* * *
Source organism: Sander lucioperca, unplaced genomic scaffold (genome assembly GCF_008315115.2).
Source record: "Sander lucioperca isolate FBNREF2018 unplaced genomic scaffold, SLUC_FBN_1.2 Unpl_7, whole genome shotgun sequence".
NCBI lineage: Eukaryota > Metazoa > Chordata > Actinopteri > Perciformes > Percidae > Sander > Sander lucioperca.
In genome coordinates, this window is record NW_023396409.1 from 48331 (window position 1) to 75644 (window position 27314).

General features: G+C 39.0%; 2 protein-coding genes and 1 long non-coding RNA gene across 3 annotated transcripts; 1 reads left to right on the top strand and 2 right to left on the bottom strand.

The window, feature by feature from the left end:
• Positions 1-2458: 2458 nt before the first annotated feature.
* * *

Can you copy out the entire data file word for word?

Source organism: Sander lucioperca, unplaced genomic scaffold (genome assembly GCF_008315115.2).
Source record: "Sander lucioperca isolate FBNREF2018 unplaced genomic scaffold, SLUC_FBN_1.2 Unpl_7, whole genome shotgun sequence".
NCBI lineage: Eukaryota > Metazoa > Chordata > Actinopteri > Perciformes > Percidae > Sander > Sander lucioperca.
In genome coordinates, this window is record NW_023396409.1 from 48331 (window position 1) to 75644 (window position 27314).

General features: G+C 39.0%; 2 protein-coding genes and 1 long non-coding RNA gene across 3 annotated transcripts; 1 reads left to right on the top strand and 2 right to left on the bottom strand.

The window, feature by feature from the left end:
• Positions 1-2458: 2458 nt before the first annotated feature.